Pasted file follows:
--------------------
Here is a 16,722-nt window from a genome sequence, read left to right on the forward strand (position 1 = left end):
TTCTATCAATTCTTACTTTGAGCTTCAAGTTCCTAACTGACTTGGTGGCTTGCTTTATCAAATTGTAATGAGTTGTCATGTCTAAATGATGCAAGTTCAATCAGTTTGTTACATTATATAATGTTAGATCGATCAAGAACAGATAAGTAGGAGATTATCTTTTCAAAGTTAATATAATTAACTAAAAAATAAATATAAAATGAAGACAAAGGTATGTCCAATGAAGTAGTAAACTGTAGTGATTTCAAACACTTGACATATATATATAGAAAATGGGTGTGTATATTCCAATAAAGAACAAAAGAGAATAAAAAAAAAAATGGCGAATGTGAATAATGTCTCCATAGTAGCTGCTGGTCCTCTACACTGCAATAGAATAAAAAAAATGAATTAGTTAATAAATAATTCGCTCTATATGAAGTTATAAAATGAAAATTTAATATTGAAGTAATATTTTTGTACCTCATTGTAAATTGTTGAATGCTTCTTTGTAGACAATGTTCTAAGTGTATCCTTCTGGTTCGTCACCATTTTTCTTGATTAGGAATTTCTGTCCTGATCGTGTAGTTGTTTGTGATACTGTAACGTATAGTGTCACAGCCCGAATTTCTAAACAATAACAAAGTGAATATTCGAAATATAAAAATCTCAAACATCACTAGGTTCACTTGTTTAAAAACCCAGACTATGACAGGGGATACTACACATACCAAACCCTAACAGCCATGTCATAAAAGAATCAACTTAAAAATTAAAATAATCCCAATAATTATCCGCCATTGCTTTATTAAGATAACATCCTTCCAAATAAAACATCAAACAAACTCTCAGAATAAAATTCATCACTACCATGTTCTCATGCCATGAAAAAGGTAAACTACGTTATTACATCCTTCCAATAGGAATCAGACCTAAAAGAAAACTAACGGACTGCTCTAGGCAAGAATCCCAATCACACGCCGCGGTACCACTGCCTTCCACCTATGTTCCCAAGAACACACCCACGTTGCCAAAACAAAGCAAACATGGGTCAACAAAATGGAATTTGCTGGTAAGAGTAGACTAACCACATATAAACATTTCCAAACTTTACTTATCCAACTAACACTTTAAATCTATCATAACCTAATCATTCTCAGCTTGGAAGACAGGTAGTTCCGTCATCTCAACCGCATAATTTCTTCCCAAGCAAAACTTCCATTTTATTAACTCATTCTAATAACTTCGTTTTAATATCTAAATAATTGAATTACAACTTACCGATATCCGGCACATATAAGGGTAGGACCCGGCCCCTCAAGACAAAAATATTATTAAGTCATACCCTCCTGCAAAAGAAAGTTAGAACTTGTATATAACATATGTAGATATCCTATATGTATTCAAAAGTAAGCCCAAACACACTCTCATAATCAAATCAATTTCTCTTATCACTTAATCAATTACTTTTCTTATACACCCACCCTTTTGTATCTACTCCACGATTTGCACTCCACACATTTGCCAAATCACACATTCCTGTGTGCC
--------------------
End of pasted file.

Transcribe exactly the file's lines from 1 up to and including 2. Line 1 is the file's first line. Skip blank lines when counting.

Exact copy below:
Here is a 16,722-nt window from a genome sequence, read left to right on the forward strand (position 1 = left end):
TTCTATCAATTCTTACTTTGAGCTTCAAGTTCCTAACTGACTTGGTGGCTTGCTTTATCAAATTGTAATGAGTTGTCATGTCTAAATGATGCAAGTTCAATCAGTTTGTTACATTATATAATGTTAGATCGATCAAGAACAGATAAGTAGGAGATTATCTTTTCAAAGTTAATATAATTAACTAAAAAATAAATATAAAATGAAGACAAAGGTATGTCCAATGAAGTAGTAAACTGTAGTGATTTCAAACACTTGACATATATATATAGAAAATGGGTGTGTATATTCCAATAAAGAACAAAAGAGAATAAAAAAAAAAATGGCGAATGTGAATAATGTCTCCATAGTAGCTGCTGGTCCTCTACACTGCAATAGAATAAAAAAAATGAATTAGTTAATAAATAATTCGCTCTATATGAAGTTATAAAATGAAAATTTAATATTGAAGTAATATTTTTGTACCTCATTGTAAATTGTTGAATGCTTCTTTGTAGACAATGTTCTAAGTGTATCCTTCTGGTTCGTCACCATTTTTCTTGATTAGGAATTTCTGTCCTGATCGTGTAGTTGTTTGTGATACTGTAACGTATAGTGTCACAGCCCGAATTTCTAAACAATAACAAAGTGAATATTCGAAATATAAAAATCTCAAACATCACTAGGTTCACTTGTTTAAAAACCCAGACTATGACAGGGGATACTACACATACCAAACCCTAACAGCCATGTCATAAAAGAATCAACTTAAAAATTAAAATAATCCCAATAATTATCCGCCATTGCTTTATTAAGATAACATCCTTCCAAATAAAACATCAAACAAACTCTCAGAATAAAATTCATCACTACCATGTTCTCATGCCATGAAAAAGGTAAACTACGTTATTACATCCTTCCAATAGGAATCAGACCTAAAAGAAAACTAACGGACTGCTCTAGGCAAGAATCCCAATCACACGCCGCGGTACCACTGCCTTCCACCTATGTTCCCAAGAACACACCCACGTTGCCAAAACAAAGCAAACATGGGTCAACAAAATGGAATTTGCTGGTAAGAGTAGACTAACCACATATAAACATTTCCAAACTTTACTTATCCAACTAACACTTTAAATCTATCATAACCTAATCATTCTCAGCTTGGAAGACAGGTAGTTCCGTCATCTCAACCGCATAATTTCTTCCCAAGCAAAACTTCCATTTTATTAACTCATTCTAATAACTTCGTTTTAATATCTAAATAATTGAATTACAACTTACCGATATCCGGCACATATAAGGGTAGGACCCGGCCCCTCAAGACAAAAATATTATTAAGTCATACCCTCCTGCAAAAGAAAGTTAGAACTTGTATATAACATATGTAGATATCCTATATGTATTCAAAAGTAAGCCCAAACACACTCTCATAATCAAATCAATTTCTCTTATCACTTAATCAATTACTTTTCTTATACACCCACCCTTTTGTATCTACTCCACGATTTGCACTCCACACATTTGCCAAATCACACATTCCTGTGTGCC